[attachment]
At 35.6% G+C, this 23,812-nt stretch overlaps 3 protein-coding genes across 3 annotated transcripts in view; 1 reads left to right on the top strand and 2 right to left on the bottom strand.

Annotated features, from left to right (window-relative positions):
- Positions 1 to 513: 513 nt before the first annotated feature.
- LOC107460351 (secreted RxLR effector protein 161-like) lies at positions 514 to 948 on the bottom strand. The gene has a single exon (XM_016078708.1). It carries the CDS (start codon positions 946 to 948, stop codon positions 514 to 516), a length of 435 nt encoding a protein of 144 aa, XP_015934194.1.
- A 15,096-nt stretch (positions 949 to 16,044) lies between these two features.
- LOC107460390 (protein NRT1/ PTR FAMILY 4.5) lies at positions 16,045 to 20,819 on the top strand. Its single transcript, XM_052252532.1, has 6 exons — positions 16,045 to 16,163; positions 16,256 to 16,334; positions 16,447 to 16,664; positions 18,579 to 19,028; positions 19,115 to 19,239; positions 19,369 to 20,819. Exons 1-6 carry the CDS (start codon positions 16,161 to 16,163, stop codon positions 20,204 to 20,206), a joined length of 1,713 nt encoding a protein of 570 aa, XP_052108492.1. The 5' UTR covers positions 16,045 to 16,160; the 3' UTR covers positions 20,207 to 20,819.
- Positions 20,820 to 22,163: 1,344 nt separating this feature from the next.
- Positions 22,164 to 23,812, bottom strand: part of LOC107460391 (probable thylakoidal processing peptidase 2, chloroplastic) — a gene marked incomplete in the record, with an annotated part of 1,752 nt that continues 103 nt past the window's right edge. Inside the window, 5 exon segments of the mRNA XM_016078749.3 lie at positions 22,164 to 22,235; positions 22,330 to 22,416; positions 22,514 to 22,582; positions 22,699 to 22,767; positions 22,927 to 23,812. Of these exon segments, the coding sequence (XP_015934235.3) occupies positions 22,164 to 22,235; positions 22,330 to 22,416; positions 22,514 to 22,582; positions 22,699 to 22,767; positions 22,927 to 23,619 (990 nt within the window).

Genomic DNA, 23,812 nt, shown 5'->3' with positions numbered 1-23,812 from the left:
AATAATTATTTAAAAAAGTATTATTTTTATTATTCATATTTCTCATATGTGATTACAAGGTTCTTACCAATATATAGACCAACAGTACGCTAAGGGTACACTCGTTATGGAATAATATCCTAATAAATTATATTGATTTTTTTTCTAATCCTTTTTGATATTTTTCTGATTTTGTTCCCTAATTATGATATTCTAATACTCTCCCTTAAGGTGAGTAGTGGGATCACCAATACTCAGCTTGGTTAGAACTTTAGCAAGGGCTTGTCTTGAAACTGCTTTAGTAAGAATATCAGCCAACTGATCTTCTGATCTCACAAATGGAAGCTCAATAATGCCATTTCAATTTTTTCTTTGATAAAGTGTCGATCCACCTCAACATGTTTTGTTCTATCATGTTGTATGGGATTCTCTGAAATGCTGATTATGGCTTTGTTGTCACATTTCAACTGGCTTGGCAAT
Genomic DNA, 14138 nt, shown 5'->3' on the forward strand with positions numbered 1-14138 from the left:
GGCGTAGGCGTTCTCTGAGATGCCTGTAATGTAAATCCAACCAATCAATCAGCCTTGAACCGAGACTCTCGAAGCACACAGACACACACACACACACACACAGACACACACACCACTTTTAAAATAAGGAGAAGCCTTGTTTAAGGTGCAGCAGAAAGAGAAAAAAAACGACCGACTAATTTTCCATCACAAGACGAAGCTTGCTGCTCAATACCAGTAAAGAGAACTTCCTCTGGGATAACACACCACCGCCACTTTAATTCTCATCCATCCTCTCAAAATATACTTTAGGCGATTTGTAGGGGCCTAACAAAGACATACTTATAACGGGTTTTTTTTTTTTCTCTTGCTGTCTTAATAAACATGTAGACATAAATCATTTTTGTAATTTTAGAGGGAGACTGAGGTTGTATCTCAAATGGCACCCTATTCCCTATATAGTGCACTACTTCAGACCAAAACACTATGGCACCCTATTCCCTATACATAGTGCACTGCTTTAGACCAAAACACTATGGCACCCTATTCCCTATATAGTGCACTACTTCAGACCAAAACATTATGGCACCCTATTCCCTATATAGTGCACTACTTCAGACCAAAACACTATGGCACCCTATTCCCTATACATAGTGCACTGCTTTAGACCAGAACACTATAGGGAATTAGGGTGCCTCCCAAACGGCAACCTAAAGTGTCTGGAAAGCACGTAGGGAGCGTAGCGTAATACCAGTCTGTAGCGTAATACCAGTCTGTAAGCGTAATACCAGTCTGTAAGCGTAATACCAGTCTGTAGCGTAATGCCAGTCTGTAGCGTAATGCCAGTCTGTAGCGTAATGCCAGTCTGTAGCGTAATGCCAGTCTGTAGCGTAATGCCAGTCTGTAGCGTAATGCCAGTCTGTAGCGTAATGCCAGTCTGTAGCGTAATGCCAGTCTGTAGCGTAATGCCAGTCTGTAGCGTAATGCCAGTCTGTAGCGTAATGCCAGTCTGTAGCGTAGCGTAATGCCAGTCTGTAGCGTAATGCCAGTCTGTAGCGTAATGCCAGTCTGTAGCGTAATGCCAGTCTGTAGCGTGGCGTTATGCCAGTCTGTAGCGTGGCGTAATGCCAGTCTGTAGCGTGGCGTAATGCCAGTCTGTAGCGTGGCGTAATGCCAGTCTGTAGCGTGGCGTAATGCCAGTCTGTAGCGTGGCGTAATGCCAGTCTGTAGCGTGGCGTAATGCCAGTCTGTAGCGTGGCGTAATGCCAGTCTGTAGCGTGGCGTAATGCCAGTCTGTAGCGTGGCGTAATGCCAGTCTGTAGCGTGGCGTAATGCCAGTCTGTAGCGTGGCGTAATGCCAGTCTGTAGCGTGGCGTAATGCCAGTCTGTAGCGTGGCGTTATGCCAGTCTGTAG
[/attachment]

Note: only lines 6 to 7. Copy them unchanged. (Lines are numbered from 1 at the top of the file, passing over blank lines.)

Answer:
- LOC107460390 (protein NRT1/ PTR FAMILY 4.5) lies at positions 16,045 to 20,819 on the top strand. Its single transcript, XM_052252532.1, has 6 exons — positions 16,045 to 16,163; positions 16,256 to 16,334; positions 16,447 to 16,664; positions 18,579 to 19,028; positions 19,115 to 19,239; positions 19,369 to 20,819. Exons 1-6 carry the CDS (start codon positions 16,161 to 16,163, stop codon positions 20,204 to 20,206), a joined length of 1,713 nt encoding a protein of 570 aa, XP_052108492.1. The 5' UTR covers positions 16,045 to 16,160; the 3' UTR covers positions 20,207 to 20,819.
- Positions 20,820 to 22,163: 1,344 nt separating this feature from the next.